(Nanowerk Spotlight) Ammonia is indispensable for producing the fertilizers and chemicals that sustain food and material production for billions globally. However, conventional industrial scale ammonia synthesis comes at great environmental costs. The predominant century-old Haber-Bosch method accounts for over 2% of energy use worldwide, while generating substantial carbon emissions.
As global ammonia demand continues rising, there is heightened impetus to develop alternative green production routes with improved energy efficiency and sustainability.
Previous attempts at electrochemically extracting ammonia from air have confronted major roadblocks like poor yields, low efficiency, and lack of stability. Molecular nitrogen (N2) bonds require tremendous energy input to break and activate. Most catalysts fail to adsorb or crack N2 molecules effectively before competing side reactions dominate. Transition metals demonstrate potential, but their conductivity often limits performance.
Seeking to overcome these hurdles, a team of researchers tailored an electrocatalyst consisting of ultrafine molybdenum oxide (MoO2) nanograins anchored throughout nitrogen-doped carbon fiber supports.
“Revolutionizing ammonia production, our research pioneers an eco-friendly alternative to the conventional Haber–Bosch process, mitigating negative environmental impacts and embracing the potential for a greener industrial and agricultural future,” Edison H. Ang, an Assistant Professor at Nanyang Technological University Singapore, tells Nanowerk.
The team’s findings have been published in PNAS ("Optimizing oxygen vacancies through grain boundary engineering to enhance electrocatalytic nitrogen reduction").
Schematic representation of the synthesis of MoO2/Cx.
Their optimization process focused on manipulating MoO2 crystal boundaries to generate abundant oxygen vacancies within the structures. These vacancy sites can strongly trap N2 molecules and provide reactive interfaces to cleave their bonds with less energy, drastically improving reaction kinetics. Meanwhile, the surrounding conductive carbon matrix enhances electron transport to molybdenum centers and prevents aggregation.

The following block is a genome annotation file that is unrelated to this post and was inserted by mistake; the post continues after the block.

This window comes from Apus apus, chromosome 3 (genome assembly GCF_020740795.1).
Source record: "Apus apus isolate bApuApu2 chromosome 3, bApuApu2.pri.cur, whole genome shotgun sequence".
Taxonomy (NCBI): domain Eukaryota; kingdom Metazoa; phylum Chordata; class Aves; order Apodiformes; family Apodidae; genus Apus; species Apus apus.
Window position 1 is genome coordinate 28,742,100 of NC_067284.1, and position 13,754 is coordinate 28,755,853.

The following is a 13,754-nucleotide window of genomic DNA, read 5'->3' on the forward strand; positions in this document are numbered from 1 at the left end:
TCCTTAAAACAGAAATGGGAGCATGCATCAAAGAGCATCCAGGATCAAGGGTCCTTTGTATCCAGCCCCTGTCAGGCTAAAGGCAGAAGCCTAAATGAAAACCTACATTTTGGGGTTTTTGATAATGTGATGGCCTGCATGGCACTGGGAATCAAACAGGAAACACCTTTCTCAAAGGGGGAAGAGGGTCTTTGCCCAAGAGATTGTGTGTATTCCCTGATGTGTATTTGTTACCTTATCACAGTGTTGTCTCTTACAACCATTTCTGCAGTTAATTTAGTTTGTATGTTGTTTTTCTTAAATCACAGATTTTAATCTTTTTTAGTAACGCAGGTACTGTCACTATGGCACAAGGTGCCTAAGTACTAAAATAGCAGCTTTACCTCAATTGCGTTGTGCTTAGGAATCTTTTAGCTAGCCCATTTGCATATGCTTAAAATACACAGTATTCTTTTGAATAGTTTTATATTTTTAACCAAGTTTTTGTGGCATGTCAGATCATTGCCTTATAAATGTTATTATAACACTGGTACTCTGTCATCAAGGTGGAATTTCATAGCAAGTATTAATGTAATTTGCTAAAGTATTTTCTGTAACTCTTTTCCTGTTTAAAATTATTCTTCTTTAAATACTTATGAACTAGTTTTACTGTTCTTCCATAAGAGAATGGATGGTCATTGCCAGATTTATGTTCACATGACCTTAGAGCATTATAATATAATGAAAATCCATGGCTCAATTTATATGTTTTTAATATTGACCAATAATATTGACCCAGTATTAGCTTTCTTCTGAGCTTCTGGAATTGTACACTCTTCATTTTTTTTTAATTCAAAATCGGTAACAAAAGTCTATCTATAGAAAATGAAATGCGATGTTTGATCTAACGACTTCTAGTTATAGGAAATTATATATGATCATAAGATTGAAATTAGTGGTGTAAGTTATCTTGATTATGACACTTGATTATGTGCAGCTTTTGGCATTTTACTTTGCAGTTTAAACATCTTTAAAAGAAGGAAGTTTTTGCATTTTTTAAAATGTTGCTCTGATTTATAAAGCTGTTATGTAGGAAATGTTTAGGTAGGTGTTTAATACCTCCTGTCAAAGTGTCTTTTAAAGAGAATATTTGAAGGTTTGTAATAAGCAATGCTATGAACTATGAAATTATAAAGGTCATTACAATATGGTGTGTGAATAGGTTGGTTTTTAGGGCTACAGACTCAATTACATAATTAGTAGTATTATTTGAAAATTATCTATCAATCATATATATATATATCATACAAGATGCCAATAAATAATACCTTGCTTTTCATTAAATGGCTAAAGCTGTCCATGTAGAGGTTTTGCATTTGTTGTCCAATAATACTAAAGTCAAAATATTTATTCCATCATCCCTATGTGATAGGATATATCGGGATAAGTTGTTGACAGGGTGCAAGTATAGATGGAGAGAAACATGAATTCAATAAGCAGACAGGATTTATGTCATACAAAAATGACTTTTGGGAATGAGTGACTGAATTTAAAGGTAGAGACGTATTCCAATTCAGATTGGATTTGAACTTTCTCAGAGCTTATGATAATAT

“Careful heating of the MoO2/carbon catalyst to 700 °C (MoO2/C700) during preparation proved optimal for producing tiny, interfaced grains with maximized vacancies,” Ang explains. “When we tested it for electrolytic ammonia synthesis in alkaline conditions, this thermally activated material achieved record-breaking rates over four times higher than recently reported metal-based counterparts, converting over a quarter of passed charge into NH3.” He adds that the robust catalyst sustained this high-efficiency ammonia production steadily for 60 hours.
Insight into the underlying mechanisms comes from spectroscopic analyses before and after reacting the optimized MoO2/C700 nanostructures with nitrogen. The data implies N2 molecules initially bind strongly with oxygen vacancy sites, facilitating the crucial transfer of electrons from adjacent molybdenum and carbon to weaken and break the nitrogen-nitrogen triple bond. Further incoming protons then attach to the dissociated atomic nitrogen, ultimately forming ammonia products that remain adhered until increasing buildup.
Advanced simulations corroborate this proposed reaction pathway, revealing over two times stronger nitrogen absorption on oxygen vacancy-laden molybdenum oxide than regular oxide surfaces.
“Subsequent energetics also become more favorable for hydrogenation steps, specifically via an alternate route that proceeds through a key N2H2 intermediate,” Ang points out. “Our computations thus verify observations that vacant defect sites substantial lower barriers in the catalytic process.”
He sums up the team’s results: “When we compared our MoO2/C700 catalyst under the same electrochemical conditions, the combination of specially designed gaps in the material and the carbon-supported nanostructure shows a significant improvement in ammonia production, especially when measured against pure carbon fibers and standard commercial molybdenum oxide.”
While requiring further optimization for industrial implementation, these findings provide proof-of-concept for a more sustainable electrocatalytic production technique to obtain essential ammonia chemicals. The facile and inexpensive nature of the high-performance catalyst synthesis developed here could allow scaling up environmentally benign processes to displace conventional energy-hungry and polluting industrial procedures.
Looking beyond this initial demonstration, the conceptual framework of deliberately engineering oxygen defects in nanostructured composites could aid designing improved catalysts for other challenging reactions like nitrogen reduction.
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